Ride-sharing startups like Uber, Gett, and Lyft have been under fire for years. Some cities have banned them while others have halted their operation indefinitely. The unease stems from the belief that anyone can download the app and start driving people around. Some states do mandate that drivers have the appropriate licenses, just like regular cab drivers, but that’s not enough for those who oppose the use of these apps.

The concerns aren’t without merit. Sexual assault and other forms of violence have been associated with ride-share drivers since the services began.

Anderson’s issues with ride-sharing, at least according to the game show-style PSA, seem to be a lack of drug testing and background checks for drivers. She asks “Driver Number 1” if he’s ever been drug tested and he responds, “No. What kind of drugs should I be testing?” The joke is funny, but the idea of riding with an inebriated driver isn’t.

She ends up picking the “screened, licensed, and insured” Driver Number Three to take her home.

As Us Weekly reports, Anderson has gone on the record about her own sexual assaults when she was younger, so her encouragement for fans to “think before [they] app” is obviously something she takes seriously.

Boy gets kidnapped by Uber driver, Uber asks cops to wait for ‘permission’ to give details

Rideshare Companies are NOT safe for children. As soon as the driver turns their phone off the vehicle tracking is gone!
— Jaime Hjelm (Fleet owner with A#1 Cab Dispatch Inc.)

The Uber officials kept on giving excuses without giving details of the cab’s whereabouts, the police said.

TNM Staff| Monday, October 31, 2016 - 10:30

An Uber driver abducted a fifteen-year-old boy, Gavin (name changed), for over six hours in Bengaluru on Saturday, according to a police complaint by the parents. 

According to The New Indian Express, Gavin had booked a cab at 6:30pm from his tuition center in HSR Layout and the accused driver, identified as Tabrez, reached the pick-up point in 15 minutes.

His parents started getting worried when Gavin had not reached by 7:30pm. Narrating his ordeal, Gavin said that he had been forced to crouch in the rear leg space for over three hours as the driver drove around.

According to the Deccan Herald, Gavin’s father got a call from the cab driver saying that Gavin had been abducted and would be released only if he gave money. 

Gavin’s parents could not contact Uber and sought help from a friend, who asked them book another cab and get the Uber office number. 

The Uber officer gave Gavin’s parents the number of the driver, however, he told them that he had dropped the boy near his house at 7:30pm. After repeated queries, when Tabrez’s replies were unconvincing and when he also switched off the mobile, the couple sought help from the police. 

The Varthur police contacted the driver. Fearing arrests, Tabrez left the boy in front of a hotel in Whitefield area at 12:30am but took boy’s school bag and phone. 

Police said that Uber did not respond properly to their request for information. “They kept on giving excuses without giving details of the cab’s whereabouts. Despite the gravity of the situation, they said that they were required to take permission from the seniors and gave no details,” the officer said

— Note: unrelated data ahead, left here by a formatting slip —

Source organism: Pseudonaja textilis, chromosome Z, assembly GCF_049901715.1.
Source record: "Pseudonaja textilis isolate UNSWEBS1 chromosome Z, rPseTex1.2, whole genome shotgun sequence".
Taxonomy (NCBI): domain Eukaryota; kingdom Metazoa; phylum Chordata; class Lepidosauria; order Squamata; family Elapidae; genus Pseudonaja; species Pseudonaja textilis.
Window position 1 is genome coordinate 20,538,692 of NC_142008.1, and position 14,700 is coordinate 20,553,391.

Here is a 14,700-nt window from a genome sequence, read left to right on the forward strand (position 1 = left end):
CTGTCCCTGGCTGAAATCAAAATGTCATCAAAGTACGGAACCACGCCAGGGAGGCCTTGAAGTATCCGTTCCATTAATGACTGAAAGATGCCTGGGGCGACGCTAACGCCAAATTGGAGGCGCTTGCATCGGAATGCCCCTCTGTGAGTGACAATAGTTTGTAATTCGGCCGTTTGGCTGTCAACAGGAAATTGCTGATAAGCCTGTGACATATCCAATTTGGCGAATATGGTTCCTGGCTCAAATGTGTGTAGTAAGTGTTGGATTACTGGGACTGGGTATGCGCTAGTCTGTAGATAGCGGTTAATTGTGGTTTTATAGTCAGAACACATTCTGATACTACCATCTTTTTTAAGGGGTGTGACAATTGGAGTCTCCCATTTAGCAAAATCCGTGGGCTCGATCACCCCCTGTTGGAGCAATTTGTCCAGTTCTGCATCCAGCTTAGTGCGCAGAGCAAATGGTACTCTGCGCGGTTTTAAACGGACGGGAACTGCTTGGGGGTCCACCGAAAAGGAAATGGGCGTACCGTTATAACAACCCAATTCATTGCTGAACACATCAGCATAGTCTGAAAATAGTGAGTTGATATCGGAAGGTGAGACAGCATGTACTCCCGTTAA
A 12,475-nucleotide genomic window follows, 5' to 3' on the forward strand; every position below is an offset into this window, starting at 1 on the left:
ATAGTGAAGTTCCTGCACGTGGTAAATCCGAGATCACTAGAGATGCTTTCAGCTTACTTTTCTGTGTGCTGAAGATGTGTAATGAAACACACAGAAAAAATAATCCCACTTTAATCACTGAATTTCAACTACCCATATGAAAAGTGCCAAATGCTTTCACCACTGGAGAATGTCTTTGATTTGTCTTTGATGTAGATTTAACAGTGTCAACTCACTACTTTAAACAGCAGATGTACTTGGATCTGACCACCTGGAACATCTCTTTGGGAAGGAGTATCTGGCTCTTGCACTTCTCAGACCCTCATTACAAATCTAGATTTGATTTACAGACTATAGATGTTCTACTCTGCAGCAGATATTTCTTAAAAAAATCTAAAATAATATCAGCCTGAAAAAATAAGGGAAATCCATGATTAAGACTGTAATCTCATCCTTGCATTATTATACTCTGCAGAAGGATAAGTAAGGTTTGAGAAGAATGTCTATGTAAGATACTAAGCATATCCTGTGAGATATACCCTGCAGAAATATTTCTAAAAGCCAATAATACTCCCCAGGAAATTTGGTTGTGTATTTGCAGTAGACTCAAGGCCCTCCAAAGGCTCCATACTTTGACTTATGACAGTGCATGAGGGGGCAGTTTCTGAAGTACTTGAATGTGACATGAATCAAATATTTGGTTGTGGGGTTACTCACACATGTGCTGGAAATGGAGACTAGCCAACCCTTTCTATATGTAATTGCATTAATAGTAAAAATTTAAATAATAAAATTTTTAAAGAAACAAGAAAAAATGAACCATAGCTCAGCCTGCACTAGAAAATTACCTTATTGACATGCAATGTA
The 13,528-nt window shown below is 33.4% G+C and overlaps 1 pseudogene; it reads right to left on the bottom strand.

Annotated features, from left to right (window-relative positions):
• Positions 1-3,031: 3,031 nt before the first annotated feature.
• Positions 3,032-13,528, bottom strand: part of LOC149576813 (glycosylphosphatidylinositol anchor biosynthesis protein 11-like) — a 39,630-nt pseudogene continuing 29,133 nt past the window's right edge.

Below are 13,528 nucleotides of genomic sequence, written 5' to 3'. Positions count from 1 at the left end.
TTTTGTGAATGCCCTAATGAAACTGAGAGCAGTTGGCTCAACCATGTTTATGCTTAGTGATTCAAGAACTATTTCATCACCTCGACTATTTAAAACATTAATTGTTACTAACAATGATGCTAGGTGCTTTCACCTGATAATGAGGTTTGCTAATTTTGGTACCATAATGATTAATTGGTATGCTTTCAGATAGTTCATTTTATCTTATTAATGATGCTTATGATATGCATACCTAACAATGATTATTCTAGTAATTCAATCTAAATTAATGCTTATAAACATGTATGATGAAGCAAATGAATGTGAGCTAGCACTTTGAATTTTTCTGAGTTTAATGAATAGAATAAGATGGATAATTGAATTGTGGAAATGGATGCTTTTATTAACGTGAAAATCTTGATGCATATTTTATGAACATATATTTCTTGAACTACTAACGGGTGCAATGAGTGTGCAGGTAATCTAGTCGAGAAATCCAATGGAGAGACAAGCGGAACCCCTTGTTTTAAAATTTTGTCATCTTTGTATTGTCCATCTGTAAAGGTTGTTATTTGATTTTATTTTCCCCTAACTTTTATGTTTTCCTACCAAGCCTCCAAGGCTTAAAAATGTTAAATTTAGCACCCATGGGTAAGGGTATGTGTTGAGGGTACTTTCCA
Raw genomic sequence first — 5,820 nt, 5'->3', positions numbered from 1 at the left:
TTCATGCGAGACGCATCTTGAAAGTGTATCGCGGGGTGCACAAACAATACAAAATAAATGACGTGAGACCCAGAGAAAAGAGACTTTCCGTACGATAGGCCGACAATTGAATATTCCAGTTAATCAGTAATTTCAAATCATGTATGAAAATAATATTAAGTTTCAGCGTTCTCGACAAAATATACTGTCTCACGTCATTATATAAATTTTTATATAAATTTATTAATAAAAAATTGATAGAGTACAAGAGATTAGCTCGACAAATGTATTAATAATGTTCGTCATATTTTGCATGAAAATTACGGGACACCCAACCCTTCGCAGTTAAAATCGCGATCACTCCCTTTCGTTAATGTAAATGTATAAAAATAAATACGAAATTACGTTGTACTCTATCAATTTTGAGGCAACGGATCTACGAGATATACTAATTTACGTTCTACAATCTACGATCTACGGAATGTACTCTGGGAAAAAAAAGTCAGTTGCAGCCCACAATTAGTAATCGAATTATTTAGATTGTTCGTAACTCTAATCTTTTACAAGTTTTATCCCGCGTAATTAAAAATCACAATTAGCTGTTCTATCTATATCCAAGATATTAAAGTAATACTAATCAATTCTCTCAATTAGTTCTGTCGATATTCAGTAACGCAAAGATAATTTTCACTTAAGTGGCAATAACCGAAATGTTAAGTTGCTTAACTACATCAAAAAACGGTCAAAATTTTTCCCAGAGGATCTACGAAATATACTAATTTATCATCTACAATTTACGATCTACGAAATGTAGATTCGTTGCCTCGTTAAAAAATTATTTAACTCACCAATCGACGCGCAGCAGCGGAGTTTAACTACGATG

Update: DCP East Boralingaiah told TNM that the driver has been arrested. He also added that the details are sketchy and said the parents did not mention anything about a ransom.

A detailed list of Uber & Lyft incidents-fatalities, rapes, kidnappings, etc.


If you're a concerned parent or a female passenger wondering how safe this mode of transportation is, then read this stuff. It will surprise you.

How local politicians still think it's a great way to get around they are thinking of dollars, not the safety of riders. Our local politicians should be held accountable for not regulating these companies properly.

One thing people don't realize, if the rideshare driver turns their phone off, the vehicle is not tracking anymore for your safety. Anything can happen and no one will know about it.

Uber’s process for onboarding drivers is dangerously negligent. Neither Uber nor Lyft uses police background-checks on their drivers. And Uber doesn’t even bother to meet with drivers in person before allowing them to transport passengers.

The result is a series of incidents involving “ridesharing” passengers being harmed and criminal offenders behind the wheel:

Deaths | Assaults | Sexual Assaults | Kidnappings | Felons | Imposters | Driver DUIs & Other

Click the Link below:

Here's how good Uber's Insurance is- Read This!

Passenger Opens Fire: Uber driver fights to get his car fixed

Posted: Sep 17, 2016 1:22 AM CDT

SAN DIEGO (CBS 8) - A passenger took aim at his Uber driver, but miraculously escaped the bullets that hit his car multiple times.

Brandon Williams said he is lucky to be alive after his Uber passenger opened fire on him while trying to do a good deed that did not go unpunished.

"He left his phone in my car charging in the back seat. It was an UberPOOL, another passenger picked it up, I answered it and assured him I was going to return it," said Williams.

Before Williams could return the phone, another passenger found the phone and posted disparaging remarks on the alleged shooters Twitter account.

Williams said he did not realize it until he arrived to the Valencia Park home.

The former Uber passenger began shooting at Williams.

"He shot about five times. A couple of bullets went through the glass. Three of the bullets went into my car. He was aiming at my head and fortunately I have very thick seats and the bullets got lodged in the second and third row seats."

Police arrested a 16-year-old, and his case is still making its way through the courts.

In the meantime, Williams tried to file a claim with Uber's insurance provider - James River Insurance Company- which covers drivers while logged into the app.

"They do not want to cover my medical expenses or my car at all. I am basically out defenseless with the wolves essentially," said Williams.